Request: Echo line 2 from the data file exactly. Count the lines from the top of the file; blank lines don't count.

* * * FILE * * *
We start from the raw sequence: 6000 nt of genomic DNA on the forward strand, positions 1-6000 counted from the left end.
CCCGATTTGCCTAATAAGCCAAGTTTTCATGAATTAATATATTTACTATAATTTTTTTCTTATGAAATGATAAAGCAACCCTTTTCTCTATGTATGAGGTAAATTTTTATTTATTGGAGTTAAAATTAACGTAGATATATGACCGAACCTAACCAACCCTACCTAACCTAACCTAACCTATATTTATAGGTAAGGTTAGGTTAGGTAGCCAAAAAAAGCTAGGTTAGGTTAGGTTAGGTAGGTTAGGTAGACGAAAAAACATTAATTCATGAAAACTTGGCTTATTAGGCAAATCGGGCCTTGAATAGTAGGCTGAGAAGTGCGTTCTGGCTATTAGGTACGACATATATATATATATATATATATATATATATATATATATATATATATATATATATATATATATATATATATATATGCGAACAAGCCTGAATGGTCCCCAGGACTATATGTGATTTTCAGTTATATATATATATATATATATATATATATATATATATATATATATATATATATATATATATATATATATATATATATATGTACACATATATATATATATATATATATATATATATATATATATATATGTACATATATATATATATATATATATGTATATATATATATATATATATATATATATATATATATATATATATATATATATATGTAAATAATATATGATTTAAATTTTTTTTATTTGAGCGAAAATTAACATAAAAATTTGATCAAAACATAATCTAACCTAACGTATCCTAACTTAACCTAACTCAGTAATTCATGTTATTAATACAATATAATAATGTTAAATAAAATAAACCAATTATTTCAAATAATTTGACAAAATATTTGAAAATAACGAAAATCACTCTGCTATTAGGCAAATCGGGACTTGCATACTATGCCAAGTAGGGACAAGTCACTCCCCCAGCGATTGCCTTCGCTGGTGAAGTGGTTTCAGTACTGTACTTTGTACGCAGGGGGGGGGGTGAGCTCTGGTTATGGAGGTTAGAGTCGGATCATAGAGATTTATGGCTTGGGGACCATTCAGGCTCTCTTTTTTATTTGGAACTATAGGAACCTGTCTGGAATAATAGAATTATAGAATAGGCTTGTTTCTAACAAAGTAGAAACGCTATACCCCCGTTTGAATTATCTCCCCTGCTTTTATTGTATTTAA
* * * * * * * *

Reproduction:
CCCGATTTGCCTAATAAGCCAAGTTTTCATGAATTAATATATTTACTATAATTTTTTTCTTATGAAATGATAAAGCAACCCTTTTCTCTATGTATGAGGTAAATTTTTATTTATTGGAGTTAAAATTAACGTAGATATATGACCGAACCTAACCAACCCTACCTAACCTAACCTAACCTATATTTATAGGTAAGGTTAGGTTAGGTAGCCAAAAAAAGCTAGGTTAGGTTAGGTTAGGTAGGTTAGGTAGACGAAAAAACATTAATTCATGAAAACTTGGCTTATTAGGCAAATCGGGCCTTGAATAGTAGGCTGAGAAGTGCGTTCTGGCTATTAGGTACGACATATATATATATATATATATATATATATATATATATATATATATATATATATATATATATATATATATATATATGCGAACAAGCCTGAATGGTCCCCAGGACTATATGTGATTTTCAGTTATATATATATATATATATATATATATATATATATATATATATATATATATATATATATATATATATATATATATATATGTACACATATATATATATATATATATATATATATATATATATATATATGTACATATATATATATATATATATATGTATATATATATATATATATATATATATATATATATATATATATATATATATATATGTAAATAATATATGATTTAAATTTTTTTTATTTGAGCGAAAATTAACATAAAAATTTGATCAAAACATAATCTAACCTAACGTATCCTAACTTAACCTAACTCAGTAATTCATGTTATTAATACAATATAATAATGTTAAATAAAATAAACCAATTATTTCAAATAATTTGACAAAATATTTGAAAATAACGAAAATCACTCTGCTATTAGGCAAATCGGGACTTGCATACTATGCCAAGTAGGGACAAGTCACTCCCCCAGCGATTGCCTTCGCTGGTGAAGTGGTTTCAGTACTGTACTTTGTACGCAGGGGGGGGGGTGAGCTCTGGTTATGGAGGTTAGAGTCGGATCATAGAGATTTATGGCTTGGGGACCATTCAGGCTCTCTTTTTTATTTGGAACTATAGGAACCTGTCTGGAATAATAGAATTATAGAATAGGCTTGTTTCTAACAAAGTAGAAACGCTATACCCCCGTTTGAATTATCTCCCCTGCTTTTATTGTATTTAA